Child holding on to adult's pinky finger

THE PSYCHE AND PSYCHOLOGY OF AN AMERICAN TEACHER: A Depth Psychological Approach to American Education

By Deborah E. Louis, Ph.D.

“If there is anything we wish to change in the child, we should first examine it and see whether it is not something that could better be changed in ourselves.” C.G. Jung, (Collected Works, Vol. 17, para. 287)

Introduction

For the past sixty years, my life has been a part of the psyche and psychology of the American teacher in public education, and particularly, in the English language arts classroom. I was born in the 1950s to high school teachers: my mother taught high school English language arts; my father was a Physical Education teacher, as well as a tennis coach, football official, and basketball referee. At ten and for the next twelve years, my father hired me as a swimming instructor, teaching students whose ages ranged from two years old to seventy.

At twenty-two, I lost my mother; at thirty-two, my father. So my journey continued without the two greatest teachers in my life.

I worked as a high school English teacher for fifteen years, an adjunct professor on occasion, and a consultant for the College Board, Advanced Placement Strategies, Laying the Foundation, and others. Today, I have an educational consulting firm, Louis Educational Concepts, which provides professional development to elementary and secondary teachers. I am a Teacher. And as a Teacher, I believe that changes and challenges in education are normal in an industry that revolves around what is best for children, what is best for our future.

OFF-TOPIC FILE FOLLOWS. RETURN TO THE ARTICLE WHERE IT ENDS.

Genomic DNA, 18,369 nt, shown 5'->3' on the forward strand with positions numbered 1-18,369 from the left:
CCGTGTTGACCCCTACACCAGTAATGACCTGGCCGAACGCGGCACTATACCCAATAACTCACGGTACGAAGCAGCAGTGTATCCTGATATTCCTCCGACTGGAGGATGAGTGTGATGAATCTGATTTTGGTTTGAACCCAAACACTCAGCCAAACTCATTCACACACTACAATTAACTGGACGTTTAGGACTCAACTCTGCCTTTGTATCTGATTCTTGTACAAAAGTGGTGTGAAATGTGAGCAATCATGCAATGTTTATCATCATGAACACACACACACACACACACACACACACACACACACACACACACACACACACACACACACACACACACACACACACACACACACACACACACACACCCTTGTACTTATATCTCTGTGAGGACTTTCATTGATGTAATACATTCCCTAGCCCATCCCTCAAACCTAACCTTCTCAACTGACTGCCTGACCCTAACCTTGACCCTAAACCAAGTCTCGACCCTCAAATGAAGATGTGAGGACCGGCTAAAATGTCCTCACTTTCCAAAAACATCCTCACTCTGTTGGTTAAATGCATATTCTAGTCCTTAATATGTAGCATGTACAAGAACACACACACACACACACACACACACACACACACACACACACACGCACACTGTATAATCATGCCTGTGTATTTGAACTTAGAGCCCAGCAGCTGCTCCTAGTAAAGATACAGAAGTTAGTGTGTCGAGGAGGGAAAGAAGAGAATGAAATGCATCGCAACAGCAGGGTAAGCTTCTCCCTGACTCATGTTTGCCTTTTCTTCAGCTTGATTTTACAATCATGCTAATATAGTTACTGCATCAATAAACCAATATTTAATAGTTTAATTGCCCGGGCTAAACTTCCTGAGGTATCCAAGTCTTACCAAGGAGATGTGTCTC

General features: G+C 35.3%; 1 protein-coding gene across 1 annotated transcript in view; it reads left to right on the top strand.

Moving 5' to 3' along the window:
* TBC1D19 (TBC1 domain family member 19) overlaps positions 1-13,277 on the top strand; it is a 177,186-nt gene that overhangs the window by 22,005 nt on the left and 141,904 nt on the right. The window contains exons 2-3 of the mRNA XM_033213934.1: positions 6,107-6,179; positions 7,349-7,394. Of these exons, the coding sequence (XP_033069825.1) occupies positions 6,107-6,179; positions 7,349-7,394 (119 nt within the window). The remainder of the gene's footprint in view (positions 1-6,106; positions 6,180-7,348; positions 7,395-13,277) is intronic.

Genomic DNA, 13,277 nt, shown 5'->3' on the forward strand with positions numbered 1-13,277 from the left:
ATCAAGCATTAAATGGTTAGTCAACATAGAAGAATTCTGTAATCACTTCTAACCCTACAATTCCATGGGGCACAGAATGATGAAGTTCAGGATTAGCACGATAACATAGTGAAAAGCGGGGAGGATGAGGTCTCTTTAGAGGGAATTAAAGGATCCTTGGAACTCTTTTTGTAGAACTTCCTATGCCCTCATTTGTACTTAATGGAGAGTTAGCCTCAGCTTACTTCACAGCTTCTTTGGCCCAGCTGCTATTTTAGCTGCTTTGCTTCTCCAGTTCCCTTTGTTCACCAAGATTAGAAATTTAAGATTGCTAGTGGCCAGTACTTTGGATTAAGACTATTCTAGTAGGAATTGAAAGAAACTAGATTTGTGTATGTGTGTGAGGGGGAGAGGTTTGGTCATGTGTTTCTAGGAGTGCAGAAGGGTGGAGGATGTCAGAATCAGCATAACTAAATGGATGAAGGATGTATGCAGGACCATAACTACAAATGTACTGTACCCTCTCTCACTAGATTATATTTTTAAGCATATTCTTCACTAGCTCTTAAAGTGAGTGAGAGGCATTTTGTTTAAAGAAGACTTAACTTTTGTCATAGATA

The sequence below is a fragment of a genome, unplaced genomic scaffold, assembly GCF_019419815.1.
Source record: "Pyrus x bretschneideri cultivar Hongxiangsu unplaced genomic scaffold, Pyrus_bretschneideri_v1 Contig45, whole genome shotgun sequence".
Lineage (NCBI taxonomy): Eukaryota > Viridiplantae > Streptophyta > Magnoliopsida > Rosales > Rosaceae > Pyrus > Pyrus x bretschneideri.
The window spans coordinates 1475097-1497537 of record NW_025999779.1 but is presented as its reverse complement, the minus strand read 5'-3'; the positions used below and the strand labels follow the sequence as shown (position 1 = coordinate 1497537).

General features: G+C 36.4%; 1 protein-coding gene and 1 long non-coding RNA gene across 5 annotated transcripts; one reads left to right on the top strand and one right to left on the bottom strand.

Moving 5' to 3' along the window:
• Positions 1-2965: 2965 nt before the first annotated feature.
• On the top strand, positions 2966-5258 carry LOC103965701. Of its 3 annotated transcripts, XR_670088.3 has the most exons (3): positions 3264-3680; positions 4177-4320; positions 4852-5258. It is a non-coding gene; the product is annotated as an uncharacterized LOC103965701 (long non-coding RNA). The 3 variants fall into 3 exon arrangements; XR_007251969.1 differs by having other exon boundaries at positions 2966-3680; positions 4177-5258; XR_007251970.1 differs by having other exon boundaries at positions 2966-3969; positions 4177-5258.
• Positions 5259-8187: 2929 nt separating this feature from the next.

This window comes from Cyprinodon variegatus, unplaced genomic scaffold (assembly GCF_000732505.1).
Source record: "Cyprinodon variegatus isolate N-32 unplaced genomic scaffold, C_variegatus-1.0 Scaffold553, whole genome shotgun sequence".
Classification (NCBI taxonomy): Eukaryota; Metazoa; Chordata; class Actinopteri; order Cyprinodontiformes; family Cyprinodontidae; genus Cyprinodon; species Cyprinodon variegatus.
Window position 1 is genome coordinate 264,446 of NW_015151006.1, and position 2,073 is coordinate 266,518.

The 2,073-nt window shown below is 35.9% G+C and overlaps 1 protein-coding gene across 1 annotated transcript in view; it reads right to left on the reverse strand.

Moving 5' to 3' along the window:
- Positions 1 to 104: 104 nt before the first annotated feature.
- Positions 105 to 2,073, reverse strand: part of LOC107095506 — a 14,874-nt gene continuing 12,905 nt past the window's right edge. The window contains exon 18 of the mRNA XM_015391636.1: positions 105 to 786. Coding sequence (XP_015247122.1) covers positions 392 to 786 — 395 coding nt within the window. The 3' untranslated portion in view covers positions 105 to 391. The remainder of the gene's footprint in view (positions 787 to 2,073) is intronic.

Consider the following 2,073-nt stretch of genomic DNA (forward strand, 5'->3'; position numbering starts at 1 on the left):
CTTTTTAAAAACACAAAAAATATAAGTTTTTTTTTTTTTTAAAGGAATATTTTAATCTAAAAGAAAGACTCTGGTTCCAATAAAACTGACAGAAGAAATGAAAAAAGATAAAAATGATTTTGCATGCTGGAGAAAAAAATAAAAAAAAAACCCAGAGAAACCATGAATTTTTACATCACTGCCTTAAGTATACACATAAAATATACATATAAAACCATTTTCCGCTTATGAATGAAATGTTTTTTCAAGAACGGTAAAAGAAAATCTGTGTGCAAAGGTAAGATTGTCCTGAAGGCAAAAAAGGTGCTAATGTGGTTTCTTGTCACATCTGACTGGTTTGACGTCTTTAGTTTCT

However, over the past two decades the acceleration of changes and unrelenting challenges to teachers are telling signs of a period of struggle which historically precedes transformation while also manifesting clearer and discernible phenomena that typically lie beneath the surface. The purpose of this 2022 blog series is to analyze the current state of flux in both the macrocosm of American education and the microcosm of the English language arts classroom and, from an archetypal and depth psychological approach, to provide insight into the underlying causes of the flux and solutions to the challenges that it poses for teachers.

Dr. Deborah E. Louis

Ph.D. in Humanities

Dr. Deborah E. Louis' passion for educational excellence began as a classroom teacher. For sixteen years, Deborah taught On-level, Pre-AP®, and Advanced Placement® English Language Arts to secondary students of diverse ethnicities and learning styles. In 2010, Deborah purchased the Jane Schaffer Writing Program®, and along with her non-profit organization, Center for Educational ReVision (CerV®), her goal and that of her national team of experts is to provide the highest quality professional learning and mentoring to teachers in the areas of writing, advanced academics, high-stakes testing, and educational technology. Through webinars, workshops, job-embedded training, and teaching materials, Deborah strives to ReVision the educational system, combining traditional and flipped approaches to professional learning for teachers of grades K-12; and differentiating for Special Education, English Language Learners, and Gifted and Talented. Although her mission takes her all over the United States and abroad, Deborah lives in Dallas, Texas USA. She loves music, dancing, archetypal psychology, and continuous learning opportunities.